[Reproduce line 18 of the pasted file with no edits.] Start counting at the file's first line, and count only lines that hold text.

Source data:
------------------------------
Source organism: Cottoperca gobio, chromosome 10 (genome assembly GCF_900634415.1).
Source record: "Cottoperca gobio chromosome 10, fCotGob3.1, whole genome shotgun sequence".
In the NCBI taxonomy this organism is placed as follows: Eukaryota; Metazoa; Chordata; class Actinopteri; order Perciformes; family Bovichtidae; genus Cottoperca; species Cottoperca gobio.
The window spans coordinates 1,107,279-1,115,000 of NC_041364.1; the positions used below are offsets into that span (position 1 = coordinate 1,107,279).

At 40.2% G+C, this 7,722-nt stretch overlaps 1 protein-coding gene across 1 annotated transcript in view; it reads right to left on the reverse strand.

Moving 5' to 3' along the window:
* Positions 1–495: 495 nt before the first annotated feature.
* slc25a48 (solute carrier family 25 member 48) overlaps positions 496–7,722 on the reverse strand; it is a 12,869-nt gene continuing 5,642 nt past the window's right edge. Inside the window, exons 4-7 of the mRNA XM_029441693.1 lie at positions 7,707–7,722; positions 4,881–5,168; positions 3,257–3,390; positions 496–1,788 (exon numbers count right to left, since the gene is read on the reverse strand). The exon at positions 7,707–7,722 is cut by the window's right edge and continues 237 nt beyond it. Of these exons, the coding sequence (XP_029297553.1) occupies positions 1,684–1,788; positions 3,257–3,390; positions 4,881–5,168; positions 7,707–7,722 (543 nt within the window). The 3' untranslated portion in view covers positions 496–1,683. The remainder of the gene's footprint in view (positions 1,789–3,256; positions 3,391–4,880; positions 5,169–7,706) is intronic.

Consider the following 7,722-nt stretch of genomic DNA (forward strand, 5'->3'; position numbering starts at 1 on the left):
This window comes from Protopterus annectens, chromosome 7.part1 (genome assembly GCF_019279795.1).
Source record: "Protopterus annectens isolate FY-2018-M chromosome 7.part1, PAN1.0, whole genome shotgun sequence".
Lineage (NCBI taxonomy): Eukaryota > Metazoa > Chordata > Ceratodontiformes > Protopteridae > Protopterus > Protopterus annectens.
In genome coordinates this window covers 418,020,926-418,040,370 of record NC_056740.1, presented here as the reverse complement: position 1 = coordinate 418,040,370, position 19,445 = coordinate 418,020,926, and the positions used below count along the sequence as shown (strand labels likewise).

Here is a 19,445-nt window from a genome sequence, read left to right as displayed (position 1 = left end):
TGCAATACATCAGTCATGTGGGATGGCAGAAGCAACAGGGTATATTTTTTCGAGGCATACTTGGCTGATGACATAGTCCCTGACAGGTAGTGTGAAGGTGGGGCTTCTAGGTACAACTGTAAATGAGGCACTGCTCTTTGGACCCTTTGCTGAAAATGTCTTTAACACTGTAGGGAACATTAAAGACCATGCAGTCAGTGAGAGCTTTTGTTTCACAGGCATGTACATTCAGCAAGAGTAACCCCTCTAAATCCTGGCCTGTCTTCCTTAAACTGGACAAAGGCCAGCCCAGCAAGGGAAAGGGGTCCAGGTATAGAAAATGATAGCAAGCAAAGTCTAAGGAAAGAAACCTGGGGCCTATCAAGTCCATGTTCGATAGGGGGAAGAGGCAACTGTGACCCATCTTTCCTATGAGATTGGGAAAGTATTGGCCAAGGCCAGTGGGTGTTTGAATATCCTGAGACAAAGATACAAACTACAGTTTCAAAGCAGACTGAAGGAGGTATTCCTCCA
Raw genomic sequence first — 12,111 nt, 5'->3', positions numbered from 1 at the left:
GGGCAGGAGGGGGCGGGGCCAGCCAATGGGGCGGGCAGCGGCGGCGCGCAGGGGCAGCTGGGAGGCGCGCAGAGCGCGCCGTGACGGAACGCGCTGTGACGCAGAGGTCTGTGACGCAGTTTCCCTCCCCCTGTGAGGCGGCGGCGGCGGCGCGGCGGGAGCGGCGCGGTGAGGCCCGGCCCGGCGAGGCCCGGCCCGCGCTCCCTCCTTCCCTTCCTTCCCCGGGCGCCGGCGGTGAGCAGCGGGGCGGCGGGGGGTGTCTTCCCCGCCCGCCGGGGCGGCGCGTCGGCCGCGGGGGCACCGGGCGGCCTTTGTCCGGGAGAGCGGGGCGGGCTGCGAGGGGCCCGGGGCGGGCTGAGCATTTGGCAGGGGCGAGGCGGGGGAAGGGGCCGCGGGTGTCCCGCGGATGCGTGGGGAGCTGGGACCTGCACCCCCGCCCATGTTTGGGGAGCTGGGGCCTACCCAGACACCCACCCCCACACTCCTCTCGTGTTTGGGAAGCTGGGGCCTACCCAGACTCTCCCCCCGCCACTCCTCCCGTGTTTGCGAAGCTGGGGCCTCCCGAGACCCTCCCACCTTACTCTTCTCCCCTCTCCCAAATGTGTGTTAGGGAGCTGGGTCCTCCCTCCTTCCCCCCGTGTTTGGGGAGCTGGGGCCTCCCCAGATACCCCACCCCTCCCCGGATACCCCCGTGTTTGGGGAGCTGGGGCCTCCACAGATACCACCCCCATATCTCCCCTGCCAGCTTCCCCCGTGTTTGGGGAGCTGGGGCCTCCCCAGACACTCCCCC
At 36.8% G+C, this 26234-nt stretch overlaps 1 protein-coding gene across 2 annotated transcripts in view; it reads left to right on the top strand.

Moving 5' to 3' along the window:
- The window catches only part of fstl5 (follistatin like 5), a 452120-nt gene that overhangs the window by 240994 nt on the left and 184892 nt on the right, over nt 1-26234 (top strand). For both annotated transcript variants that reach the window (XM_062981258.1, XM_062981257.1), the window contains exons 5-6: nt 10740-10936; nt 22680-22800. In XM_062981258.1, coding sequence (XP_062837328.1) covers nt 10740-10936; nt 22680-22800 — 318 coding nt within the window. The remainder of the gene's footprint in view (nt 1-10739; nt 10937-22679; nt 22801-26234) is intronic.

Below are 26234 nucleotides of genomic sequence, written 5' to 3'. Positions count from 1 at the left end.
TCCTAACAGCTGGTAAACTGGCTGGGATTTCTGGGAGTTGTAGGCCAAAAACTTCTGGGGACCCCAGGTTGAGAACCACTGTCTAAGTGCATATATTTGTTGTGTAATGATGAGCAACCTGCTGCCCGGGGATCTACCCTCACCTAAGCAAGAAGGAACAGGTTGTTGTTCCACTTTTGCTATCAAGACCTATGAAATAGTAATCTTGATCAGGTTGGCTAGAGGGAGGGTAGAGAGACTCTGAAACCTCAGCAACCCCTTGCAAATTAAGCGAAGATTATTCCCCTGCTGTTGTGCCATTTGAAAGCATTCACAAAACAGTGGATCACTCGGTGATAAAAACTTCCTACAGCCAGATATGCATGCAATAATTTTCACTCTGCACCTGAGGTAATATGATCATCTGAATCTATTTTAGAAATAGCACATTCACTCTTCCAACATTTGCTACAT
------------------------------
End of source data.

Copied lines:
At 36.8% G+C, this 26234-nt stretch overlaps 1 protein-coding gene across 2 annotated transcripts in view; it reads left to right on the top strand.